In Case Implicating Team Nicknames, Justices to Weigh Disparaging Trademarks
The U.S. Supreme Court took up an appeal about whether disparaging names can be trademarked, in a case that could influence in the long-running debate about Indian names and mascots for high school teams.
The justices on Thursday agreed to decide whether a provision of the main federal law that bars the issuance of a trademark on a name or image that disparages living or dead persons, institutions, beliefs, or national symbols.
The case of Lee v. Tam (No. 15-1293) was initiated by Simon Tam, the Asian-American leader of an Oregon-based rock band called "The Slants." Tam and the band have sought to reappropriate a traditional slur against Asians and Asian-Americans.
In 2011, Tam sought to trademark the band's name, but federal trademark officials rejected the application on the grounds of disparagement. The full U.S. Court of Appeals for the Federal Circuit, a bench in Washington that handles most patent and trademark matters, reinstated Tam's case last year, reasoning that the disparagement clause of trademark law runs counter to the First Amendment's guarantee of free speech.
Writing in partial dissent, Judge Timothy B. Dyk of the Federal Circuit court said, "There is significant social science evidence demonstrating the harmful psychological effects of holding a minority group up for ridicule on a national stage, particularly on children and young adults."
He cited a 2011 resolution by the American Psychological Association that called for the immediate retirement of American Indian mascots and team names by schools and colleges.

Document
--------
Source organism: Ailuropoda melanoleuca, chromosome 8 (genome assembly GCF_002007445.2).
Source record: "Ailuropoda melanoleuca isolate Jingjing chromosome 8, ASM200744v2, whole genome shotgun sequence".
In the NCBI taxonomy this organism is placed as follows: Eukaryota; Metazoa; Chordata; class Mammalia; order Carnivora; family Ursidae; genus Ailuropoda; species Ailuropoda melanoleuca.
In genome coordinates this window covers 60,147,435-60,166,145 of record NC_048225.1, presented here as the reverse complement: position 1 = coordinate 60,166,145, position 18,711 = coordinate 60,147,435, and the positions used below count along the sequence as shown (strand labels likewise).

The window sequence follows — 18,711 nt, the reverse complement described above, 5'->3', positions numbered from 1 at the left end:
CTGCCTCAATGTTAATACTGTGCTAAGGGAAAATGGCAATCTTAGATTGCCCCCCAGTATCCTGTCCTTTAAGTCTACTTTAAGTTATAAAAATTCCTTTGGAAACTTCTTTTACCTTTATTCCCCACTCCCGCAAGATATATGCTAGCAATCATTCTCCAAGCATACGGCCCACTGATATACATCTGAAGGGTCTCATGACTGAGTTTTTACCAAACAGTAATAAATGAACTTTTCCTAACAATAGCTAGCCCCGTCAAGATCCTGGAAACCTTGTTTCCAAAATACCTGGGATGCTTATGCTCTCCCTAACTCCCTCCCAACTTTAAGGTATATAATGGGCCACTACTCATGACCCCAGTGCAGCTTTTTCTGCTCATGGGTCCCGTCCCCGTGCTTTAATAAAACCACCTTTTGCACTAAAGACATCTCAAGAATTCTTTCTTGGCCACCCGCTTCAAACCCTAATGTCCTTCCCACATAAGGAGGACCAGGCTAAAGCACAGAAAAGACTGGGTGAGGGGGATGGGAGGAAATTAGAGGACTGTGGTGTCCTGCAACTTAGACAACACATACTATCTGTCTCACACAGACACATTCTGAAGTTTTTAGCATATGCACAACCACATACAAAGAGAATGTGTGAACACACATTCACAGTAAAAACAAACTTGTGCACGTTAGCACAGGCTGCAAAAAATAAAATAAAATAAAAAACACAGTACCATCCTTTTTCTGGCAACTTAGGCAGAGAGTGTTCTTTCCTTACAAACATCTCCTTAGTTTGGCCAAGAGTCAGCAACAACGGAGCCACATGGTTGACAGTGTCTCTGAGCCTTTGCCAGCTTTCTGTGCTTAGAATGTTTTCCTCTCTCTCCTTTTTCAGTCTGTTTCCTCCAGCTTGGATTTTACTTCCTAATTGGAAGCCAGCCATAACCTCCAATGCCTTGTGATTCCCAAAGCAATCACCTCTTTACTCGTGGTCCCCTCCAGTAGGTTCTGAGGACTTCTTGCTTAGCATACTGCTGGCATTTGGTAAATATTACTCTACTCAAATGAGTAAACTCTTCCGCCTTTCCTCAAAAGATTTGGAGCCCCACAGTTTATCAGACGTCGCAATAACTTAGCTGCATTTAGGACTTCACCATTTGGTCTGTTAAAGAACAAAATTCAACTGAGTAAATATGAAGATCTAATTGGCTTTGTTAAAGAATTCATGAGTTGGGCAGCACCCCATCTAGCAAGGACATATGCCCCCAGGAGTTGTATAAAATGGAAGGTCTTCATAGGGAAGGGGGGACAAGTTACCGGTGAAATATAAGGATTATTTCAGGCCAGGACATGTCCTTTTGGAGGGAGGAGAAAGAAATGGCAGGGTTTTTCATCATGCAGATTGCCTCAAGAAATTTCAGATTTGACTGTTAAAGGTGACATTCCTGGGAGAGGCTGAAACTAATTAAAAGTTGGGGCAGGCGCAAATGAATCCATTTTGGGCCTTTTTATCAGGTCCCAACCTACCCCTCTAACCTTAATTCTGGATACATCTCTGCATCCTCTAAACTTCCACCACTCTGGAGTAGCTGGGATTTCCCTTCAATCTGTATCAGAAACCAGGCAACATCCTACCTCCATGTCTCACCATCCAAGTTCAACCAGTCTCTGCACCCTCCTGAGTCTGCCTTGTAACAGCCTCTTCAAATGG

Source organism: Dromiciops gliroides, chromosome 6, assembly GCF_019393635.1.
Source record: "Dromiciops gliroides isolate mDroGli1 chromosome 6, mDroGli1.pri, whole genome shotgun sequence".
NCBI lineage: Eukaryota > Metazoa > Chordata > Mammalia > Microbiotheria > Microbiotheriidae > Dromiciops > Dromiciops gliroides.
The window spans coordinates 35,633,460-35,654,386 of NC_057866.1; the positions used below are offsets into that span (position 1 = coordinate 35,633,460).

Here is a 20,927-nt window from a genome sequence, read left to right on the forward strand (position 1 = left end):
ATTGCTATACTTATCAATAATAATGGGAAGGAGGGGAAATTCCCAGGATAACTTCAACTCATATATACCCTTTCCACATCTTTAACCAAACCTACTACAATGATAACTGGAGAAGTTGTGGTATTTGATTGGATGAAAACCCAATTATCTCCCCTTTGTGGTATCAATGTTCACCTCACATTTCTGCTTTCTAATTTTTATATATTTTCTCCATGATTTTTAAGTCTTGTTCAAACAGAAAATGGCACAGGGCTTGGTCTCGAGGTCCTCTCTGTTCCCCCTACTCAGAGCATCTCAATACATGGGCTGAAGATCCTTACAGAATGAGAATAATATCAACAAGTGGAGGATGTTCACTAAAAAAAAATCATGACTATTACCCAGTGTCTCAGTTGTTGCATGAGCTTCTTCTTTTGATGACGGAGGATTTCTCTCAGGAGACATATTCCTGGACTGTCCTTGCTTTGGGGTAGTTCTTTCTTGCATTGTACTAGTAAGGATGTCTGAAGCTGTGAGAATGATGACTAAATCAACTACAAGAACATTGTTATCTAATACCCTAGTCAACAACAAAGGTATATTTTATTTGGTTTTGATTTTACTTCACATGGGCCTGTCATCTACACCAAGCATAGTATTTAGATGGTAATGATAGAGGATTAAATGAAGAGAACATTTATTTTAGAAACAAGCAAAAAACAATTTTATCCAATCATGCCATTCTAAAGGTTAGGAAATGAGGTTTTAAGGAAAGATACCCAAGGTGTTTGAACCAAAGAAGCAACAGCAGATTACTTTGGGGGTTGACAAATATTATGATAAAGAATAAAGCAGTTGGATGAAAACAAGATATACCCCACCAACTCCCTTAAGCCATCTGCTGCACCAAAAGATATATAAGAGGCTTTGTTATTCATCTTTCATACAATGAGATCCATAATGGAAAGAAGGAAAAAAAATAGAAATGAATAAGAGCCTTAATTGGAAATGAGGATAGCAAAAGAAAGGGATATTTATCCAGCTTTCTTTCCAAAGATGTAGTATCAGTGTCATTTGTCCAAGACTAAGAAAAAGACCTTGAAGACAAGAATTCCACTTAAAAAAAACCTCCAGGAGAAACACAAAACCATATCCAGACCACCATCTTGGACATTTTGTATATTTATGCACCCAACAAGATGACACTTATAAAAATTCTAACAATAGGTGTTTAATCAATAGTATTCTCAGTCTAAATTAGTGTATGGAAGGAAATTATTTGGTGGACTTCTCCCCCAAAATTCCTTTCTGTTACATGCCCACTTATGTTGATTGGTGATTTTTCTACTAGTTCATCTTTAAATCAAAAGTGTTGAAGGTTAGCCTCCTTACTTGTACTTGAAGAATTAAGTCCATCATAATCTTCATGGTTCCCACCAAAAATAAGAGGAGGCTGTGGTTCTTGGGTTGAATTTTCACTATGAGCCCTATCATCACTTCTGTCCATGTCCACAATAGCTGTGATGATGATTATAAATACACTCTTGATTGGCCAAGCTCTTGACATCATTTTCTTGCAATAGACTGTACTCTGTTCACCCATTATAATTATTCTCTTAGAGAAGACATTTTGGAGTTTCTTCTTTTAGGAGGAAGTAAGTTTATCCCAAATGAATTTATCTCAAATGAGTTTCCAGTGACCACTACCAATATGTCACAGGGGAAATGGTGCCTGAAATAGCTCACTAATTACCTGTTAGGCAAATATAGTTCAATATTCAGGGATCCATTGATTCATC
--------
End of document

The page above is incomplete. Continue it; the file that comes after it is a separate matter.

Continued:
The National Football League's Washington Redskins, which saw six of its trademarks canceled by the U.S. Patent and Trademark Office in 2014 based on the argument that they disparaged Native Americans when they were registered from 1967 to 1990, has also asked the Supreme Court to take up its case.
"The team has used the Redskins name since 1933 and has relied on the protections that federal registration affords since 1967, when the PTO first registered the Redskins marks," the team said in its appeal in Pro-Football Inc. v. Blackhorse (No. 15-1311). "The team has invested tens of millions of dollars building its brand around the name. Losing the protections attendant to registration would be immensely burdensome and costly to the team, because it has built up enormous goodwill in its name and brand."
The justices did not act on the team's appeal on Thursday. Some legal experts noted that the team appealed to the high court even before a lower federal appeals court had ruled on its case. And they suggested the justices may wish to deal with the issue of disparaging trademarks in a less-fraught context than that involving a sports team that often dominates discussion in the Washington area.
A brief filed on behalf of the five Native Americans who challenged the Redskins' trademarks says that the University of Utah was the first school or collegiate team with a Redskins nickname to drop it, in 1972.
"Eleven high school districts dropped 'Redskins' in the 1990s, and another 18 have done so since 2000," the brief says.
In fact, it is probably more, based on coverage of the issue by Bryan Toporek in Education Week's School in Sports blog. And California passed a law last year that prohibits the state's public schools from using "Redskins" as a team name or mascot.
Arguments in the Tam case are likely to come early next year.
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